Hearing that pinpoint from the NServiceBus user community, we said: "OK, let's create a generic host process that can allow developers to debug their code very easily through this host process and get a very simple installation experience by telling the host 'Install yourself as a Windows Service.'" That just makes building these systems in a production friendly manner a lot more repeatable because you just don't have to write a lot of Windows Service code.
Another thing that was added in the 2.0 time frame were two pieces of additional NServiceBus framework pieces - the gateway process and the proxy process. These are two processes which enable developers when using NServiceBus to create multi-site geographically distributed systems much easier, without actually changing any of their programming model.
So, you are able to bridge NServiceBus over HTTP from one site to another using the gateway process, just by installing two additional processes at each site and everything else is just standard NServiceBus programming. The proxy process allows for multi-site Publish/Subscribe. This is especially critical for companies that are providing software-as-a-service smart clients that allow their clients to install multiple smart clients on their end while keeping control of the servers at the central company. The issue that was there was simply a problem of in order to support this multi-site publish/subscribe, a port was needed to be open in the firewall for every smart client, which was something that security people just couldn't live with. The proxy process is something that is installed and runs on the client site and serves as a proxy for the actual server requiring only a single port open in the firewall and it handles all the publish/subscribe in that site on behalf of the server. It really enables people that have been using NServiceBus to develop single-site applications, to take it in a very straightforward manner with just installing two additional processes to go global. I’d say that those are really the big three things - the generic host, the gateway and the proxy.
There is a lot of interest in NServiceBus by a large number of companies - the banking industry to a large extent has, those that are developing with .NET, have starting falling in love with it and very much want to see a WebSphere MQ transport, because that's what they use, they are all MQ. That's one of the things that we'd be looking at providing in 2.1, Sonic MQ integration as well, really making it a lot more friendly to integrating with the existing transport technology that is already in organizations.
That's coming on the road map. Other things will probably be just more polish, more refinement, better documentation, lower barrier to entry for developers. That's probably the big thing. It's increasing the capacity of developers to, with the same code that they have always written, have a larger and larger impact on more and more systems and more and more integrations into their enterprise. That's probably the immediate future. Extrapolatingbeyond that, I think that I've already started seeing a certain open source interest in creating monitoring tools specifically for NServiceBus.
One of the advantages of building a system in an asynchronous manner is that you are able much more quickly to find out what the bottleneck of the system is just by looking at the queues.
There is a lot of people that are interested in creating automated monitoring tooling on top of NServiceBus that can allow administrators to quickly zoom in and say "OK, this is the bottleneck of my system" and then to scale out the number of servers that are working over there. The longer term future that I see in the post 2.1 time frame after we have integrated WebSphere MQ and Sonic MQ, we are already in the process of integrating the Cloud queue providers. Being able to run on top of Amazon and on top of Microsoft Azure as a first step of allowing people to move to the Cloud directly, something that we're going to be doing in 2.1. Once we have this monitoring set up (and it's going to get some time to get that out there) we'll be able to leverage the Cloud's elasticity and have administrators actually just script the system to say "Monitoring system, please find the bottleneck for me - in other words the queue which is the most full. Now activate the provisioning APIs of the Cloud in order to automatically increase the number of servers that are running over there or vice versa, de-provision the areas that don't have nearly as many up to a certain cost threshold." This is further roadmap kind of stuff of what is able and possible to do on top of the standard NServiceBus APIs and approaches to create self-tuning, self-healing, elastic systems on top of the Cloud with the exact same programming model as people have been using for their on-site fairly simple applications. That's probably one of the things that I'm very excited about looking at around the 2.2 timeframe.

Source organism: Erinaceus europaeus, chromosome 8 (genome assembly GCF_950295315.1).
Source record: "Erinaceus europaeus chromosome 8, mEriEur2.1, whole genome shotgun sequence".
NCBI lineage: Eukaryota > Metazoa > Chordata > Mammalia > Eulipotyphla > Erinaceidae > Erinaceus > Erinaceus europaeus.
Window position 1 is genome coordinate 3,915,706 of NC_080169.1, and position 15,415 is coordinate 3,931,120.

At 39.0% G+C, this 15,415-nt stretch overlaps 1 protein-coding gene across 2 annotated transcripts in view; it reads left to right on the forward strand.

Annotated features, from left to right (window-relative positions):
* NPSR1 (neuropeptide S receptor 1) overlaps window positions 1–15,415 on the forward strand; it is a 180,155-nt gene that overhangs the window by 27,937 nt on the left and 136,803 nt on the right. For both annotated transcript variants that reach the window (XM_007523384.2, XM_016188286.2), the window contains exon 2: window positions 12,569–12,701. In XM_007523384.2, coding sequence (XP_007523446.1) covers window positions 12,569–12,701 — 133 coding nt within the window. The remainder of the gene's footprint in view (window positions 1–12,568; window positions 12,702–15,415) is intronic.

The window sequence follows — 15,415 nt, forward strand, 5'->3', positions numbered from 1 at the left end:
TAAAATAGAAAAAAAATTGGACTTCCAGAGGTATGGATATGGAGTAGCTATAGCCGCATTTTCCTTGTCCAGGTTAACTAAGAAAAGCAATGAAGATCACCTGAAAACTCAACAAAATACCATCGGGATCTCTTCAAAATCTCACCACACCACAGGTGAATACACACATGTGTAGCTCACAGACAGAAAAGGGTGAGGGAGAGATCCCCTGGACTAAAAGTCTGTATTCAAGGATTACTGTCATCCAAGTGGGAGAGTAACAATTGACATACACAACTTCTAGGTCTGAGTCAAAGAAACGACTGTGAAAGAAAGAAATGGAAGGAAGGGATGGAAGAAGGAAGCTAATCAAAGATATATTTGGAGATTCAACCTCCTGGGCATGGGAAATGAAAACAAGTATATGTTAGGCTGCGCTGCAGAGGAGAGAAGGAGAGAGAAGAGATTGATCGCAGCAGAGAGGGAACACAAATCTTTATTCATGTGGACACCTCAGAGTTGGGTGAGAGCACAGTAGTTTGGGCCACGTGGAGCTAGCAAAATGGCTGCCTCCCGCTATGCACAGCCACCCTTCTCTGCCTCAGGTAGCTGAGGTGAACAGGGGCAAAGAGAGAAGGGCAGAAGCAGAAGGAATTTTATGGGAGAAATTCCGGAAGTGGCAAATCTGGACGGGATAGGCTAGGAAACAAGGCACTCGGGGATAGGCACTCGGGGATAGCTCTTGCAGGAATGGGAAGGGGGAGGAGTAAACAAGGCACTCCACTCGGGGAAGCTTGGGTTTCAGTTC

I've considered, I've thought about it, but it's one of those things that I just haven't heard very much demand or talk about in the user community, in the customers that are using NServiceBus. I asked around and said "What do you guys think about it?" and ultimately they didn't know what to tell me. In other words, they said "We're not exactly sure which problem it solves for us, as users of your open source project." As a provider, my main concern is to serve that community as best they can. I understand that the needs of the things that we've talked about so far in terms of roadmap of NServiceBus (stuff that they very much want) and currently I haven't seen in the CodePlex Foundation anything that speaks to the needs of that community. When there will be a time when the services that are provided by the CodePlex Foundation do address certain needs in the needs in the community, I'll probably be more proactive in moving NServiceBus into that kind of ecosystem. But so far I just don't know what's going to be doing for my users, so I'm focusing my efforts elsewhere.